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Spence v. Berryhill

United States District Court, E.D. Kentucky, Southern Division, Pikeville

March 27, 2017

EUGENE SPENCE, Plaintiff,
v.
NANCY A. BERRYHILL, Acting Commissioner of Social Security, Defendant.

          MEMORANDUM OPINION AND ORDER

          Danny C. Reeves United States District Judge.

         This matter is pending for consideration of cross-motions for summary judgment filed by Plaintiff Eugene Spence and Defendant Nancy A. Berryhill, Acting Commissioner of Social Security (“the Commissioner”). [Record Nos. 13, 16] Spence contends that the administrative law judge (“ALJ”) assigned to his case erred by denying his claims for disability income benefits (“DIB”) and supplemental security income (“SSI”). [Record No. 14');">14');">14');">14] He requests that the Court direct a finding of disability or, in the alternative, remand for further administrative proceedings. The Commissioner contends that the ALJ's decision is supported by substantial evidence and should be affirmed. For the reasons discussed below, the Court will grant the Commissioner's motion and deny the relief sought by Spence.

         I. Procedural History

         On May 4, 2010, Spence filed concurrent applications for a period of disability and DIB under Title II of the Social Security Act (“the Act”) and SSI under Title XVI of the Act. [Administrative Transcript, “Tr., ” 239, 245] Spence alleged that his disability began February 10, 2009. Id. The Social Security Administration (“SSA”) denied his applications initially and upon reconsideration. [Tr. 159-64] On September 14');">14');">14');">14, 2010, Spence, who was represented by attorney Eric Conn, requested a hearing before an ALJ. [Tr. 170] In an opinion dated November 8, 2010, ALJ David Daugherty concluded that the record supported a fully favorable decision that no hearing was necessary. [Tr. 14');">14');">14');">149-53]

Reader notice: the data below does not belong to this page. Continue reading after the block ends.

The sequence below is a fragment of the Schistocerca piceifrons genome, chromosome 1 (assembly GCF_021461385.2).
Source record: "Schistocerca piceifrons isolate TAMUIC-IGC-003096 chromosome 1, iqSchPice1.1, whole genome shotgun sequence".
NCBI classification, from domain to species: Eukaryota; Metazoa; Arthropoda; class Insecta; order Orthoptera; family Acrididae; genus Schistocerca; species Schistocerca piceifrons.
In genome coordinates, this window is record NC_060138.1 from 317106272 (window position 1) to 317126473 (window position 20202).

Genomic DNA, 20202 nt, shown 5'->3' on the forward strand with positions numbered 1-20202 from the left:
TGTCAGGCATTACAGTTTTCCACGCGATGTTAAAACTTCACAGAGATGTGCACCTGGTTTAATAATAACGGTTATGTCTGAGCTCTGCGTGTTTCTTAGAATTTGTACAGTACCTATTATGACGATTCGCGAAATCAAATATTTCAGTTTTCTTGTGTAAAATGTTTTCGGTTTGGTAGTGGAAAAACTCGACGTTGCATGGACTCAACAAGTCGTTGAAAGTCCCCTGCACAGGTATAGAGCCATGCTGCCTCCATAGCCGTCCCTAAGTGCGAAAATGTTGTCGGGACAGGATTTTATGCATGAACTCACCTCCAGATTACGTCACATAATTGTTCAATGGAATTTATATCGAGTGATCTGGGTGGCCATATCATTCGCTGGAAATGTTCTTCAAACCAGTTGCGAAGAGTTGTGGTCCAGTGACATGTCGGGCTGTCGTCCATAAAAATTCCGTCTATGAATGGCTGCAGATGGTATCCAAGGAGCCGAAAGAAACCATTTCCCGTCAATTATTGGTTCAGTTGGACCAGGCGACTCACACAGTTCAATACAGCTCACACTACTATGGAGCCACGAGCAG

On May 18, 2015, Spence, along with hundreds of other social security beneficiaries, received notice that the SSA had reason to believe that fraud or similar fault was involved in his application and, as a result, his benefits were being suspended. [Tr. 39-44] Specifically, the SSA had reason to believe that fraud was involved in certain cases involving evidence submitted by Bradley Adkins, Ph.D., Srinivas Ammisetty, M.D., Frederic Huffnagle, M.D. and David P. Herr, D.O., dated between January 2007 and May 2011, which was submitted to the SSA by Eric Conn or others associated with Conn's law office. [Tr. 19]

         The Appeals Council remanded the case to a new ALJ to decide whether the claimant had been disabled as of November 8, 2010. ALJ L. Raquel Bailey Smith conducted a video hearing on November 10, 2015. [Tr. 20] ALJ Smith was required to disregard Dr. David Herr's October 8, 2010 opinion, but the claimant was permitted to submit additional evidence in support of his applications for benefits. See 42 U.S.C. §§ 405(u), 1383(e)(7). [Tr. 20] ALJ Smith denied benefits in a written decision on February 17, 2016. [Tr. 31] Spence sought review by the Appeals Council but that request was denied. [Tr. 1]. Accordingly, the claimant has exhausted his administrative remedies and this matter is ripe for review under 42 U.S.C. §§ 405(g), 1383(c)(3).

         II. Background

         Spence was 31 years-old at the time of the ALJ's decision and lived with his mother and father. [Tr. 81] He had a girlfriend and a young son. [Tr. 386, 388] Spence completed the eleventh grade and took special education classes while in school. [Tr. 84, 306] He worked full-time as an underground coal miner from 2003 through 2009. [Tr. 312] Spence testified that he was forced to stop working in February 2009 due to pain in his back, legs, and arm. [Tr. 74-75] These symptoms began after he was involved in a motor vehicle accident in January 2008, in which the car he was driving was hit by a coal truck. [Tr. 391]